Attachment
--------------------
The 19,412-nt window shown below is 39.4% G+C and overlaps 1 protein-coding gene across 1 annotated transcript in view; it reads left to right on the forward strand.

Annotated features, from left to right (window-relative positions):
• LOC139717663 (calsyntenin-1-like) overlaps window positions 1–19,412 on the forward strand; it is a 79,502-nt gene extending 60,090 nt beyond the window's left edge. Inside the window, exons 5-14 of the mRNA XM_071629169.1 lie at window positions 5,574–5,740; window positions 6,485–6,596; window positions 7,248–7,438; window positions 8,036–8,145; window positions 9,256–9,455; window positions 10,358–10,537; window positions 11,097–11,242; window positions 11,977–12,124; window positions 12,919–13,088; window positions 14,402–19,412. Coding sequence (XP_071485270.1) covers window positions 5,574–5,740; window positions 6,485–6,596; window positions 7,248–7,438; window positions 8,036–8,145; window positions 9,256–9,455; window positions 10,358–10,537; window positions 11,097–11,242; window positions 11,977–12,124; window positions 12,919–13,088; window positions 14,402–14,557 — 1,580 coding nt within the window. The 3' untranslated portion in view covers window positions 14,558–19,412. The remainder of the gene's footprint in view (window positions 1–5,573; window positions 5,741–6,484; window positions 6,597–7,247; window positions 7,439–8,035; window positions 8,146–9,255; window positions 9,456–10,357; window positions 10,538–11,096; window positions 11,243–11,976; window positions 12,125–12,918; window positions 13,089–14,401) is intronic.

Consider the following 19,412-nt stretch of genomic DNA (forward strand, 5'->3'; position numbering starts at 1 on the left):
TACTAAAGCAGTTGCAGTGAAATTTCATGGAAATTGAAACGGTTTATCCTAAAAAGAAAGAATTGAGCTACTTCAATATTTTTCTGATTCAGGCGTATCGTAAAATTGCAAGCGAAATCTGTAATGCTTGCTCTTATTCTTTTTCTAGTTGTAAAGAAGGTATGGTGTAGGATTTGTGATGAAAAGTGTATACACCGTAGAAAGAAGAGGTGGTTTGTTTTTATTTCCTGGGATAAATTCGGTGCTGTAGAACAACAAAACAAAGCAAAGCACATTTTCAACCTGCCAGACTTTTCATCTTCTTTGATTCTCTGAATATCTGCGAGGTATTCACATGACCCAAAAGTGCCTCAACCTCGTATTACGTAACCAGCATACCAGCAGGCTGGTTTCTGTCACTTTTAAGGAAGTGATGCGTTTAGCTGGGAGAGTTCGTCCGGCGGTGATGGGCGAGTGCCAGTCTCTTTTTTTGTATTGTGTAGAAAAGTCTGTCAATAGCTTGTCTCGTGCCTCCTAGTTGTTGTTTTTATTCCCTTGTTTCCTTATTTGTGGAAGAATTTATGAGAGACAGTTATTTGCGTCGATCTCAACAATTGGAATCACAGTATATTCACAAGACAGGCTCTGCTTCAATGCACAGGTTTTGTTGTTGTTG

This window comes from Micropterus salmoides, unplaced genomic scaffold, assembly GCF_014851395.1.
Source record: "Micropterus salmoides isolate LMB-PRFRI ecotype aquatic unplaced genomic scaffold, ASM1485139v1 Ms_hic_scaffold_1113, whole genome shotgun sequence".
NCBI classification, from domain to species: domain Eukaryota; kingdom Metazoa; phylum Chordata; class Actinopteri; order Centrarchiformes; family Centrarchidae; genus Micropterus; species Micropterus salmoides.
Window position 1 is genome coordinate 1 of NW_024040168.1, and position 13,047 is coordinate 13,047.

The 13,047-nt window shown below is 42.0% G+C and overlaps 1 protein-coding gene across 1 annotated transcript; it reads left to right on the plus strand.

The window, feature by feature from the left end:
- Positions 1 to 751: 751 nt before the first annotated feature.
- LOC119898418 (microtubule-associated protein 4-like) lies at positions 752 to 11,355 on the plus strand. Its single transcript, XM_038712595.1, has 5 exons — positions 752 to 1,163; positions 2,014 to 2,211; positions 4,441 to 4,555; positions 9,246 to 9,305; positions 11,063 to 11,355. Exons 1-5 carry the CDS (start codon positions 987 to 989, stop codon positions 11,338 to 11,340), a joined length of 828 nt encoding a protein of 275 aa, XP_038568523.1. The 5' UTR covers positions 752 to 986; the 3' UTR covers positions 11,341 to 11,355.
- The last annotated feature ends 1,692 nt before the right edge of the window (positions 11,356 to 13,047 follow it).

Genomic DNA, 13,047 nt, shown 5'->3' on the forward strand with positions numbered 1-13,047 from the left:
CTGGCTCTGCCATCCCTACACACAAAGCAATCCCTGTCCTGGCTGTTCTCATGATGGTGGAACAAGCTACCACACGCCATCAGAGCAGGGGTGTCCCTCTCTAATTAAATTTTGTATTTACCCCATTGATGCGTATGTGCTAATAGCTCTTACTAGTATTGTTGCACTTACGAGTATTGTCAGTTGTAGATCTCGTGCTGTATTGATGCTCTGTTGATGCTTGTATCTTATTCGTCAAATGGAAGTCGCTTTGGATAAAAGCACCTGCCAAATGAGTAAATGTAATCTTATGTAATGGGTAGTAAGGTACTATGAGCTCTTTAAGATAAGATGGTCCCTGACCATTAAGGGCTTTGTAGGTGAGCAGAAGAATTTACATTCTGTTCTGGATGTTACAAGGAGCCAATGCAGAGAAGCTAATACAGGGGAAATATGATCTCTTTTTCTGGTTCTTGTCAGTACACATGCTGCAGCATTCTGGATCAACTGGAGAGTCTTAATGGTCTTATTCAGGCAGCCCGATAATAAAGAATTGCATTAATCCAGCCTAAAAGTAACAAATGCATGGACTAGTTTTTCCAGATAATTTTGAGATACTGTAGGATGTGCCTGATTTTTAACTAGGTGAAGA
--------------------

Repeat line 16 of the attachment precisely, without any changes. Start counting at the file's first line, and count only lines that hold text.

CTGGCTCTGCCATCCCTACACACAAAGCAATCCCTGTCCTGGCTGTTCTCATGATGGTGGAACAAGCTACCACACGCCATCAGAGCAGGGGTGTCCCTCTCTAATTAAATTTTGTATTTACCCCATTGATGCGTATGTGCTAATAGCTCTTACTAGTATTGTTGCACTTACGAGTATTGTCAGTTGTAGATCTCGTGCTGTATTGATGCTCTGTTGATGCTTGTATCTTATTCGTCAAATGGAAGTCGCTTTGGATAAAAGCACCTGCCAAATGAGTAAATGTAATCTTATGTAATGGGTAGTAAGGTACTATGAGCTCTTTAAGATAAGATGGTCCCTGACCATTAAGGGCTTTGTAGGTGAGCAGAAGAATTTACATTCTGTTCTGGATGTTACAAGGAGCCAATGCAGAGAAGCTAATACAGGGGAAATATGATCTCTTTTTCTGGTTCTTGTCAGTACACATGCTGCAGCATTCTGGATCAACTGGAGAGTCTTAATGGTCTTATTCAGGCAGCCCGATAATAAAGAATTGCATTAATCCAGCCTAAAAGTAACAAATGCATGGACTAGTTTTTCCAGATAATTTTGAGATACTGTAGGATGTGCCTGATTTTTAACTAGGTGAAGA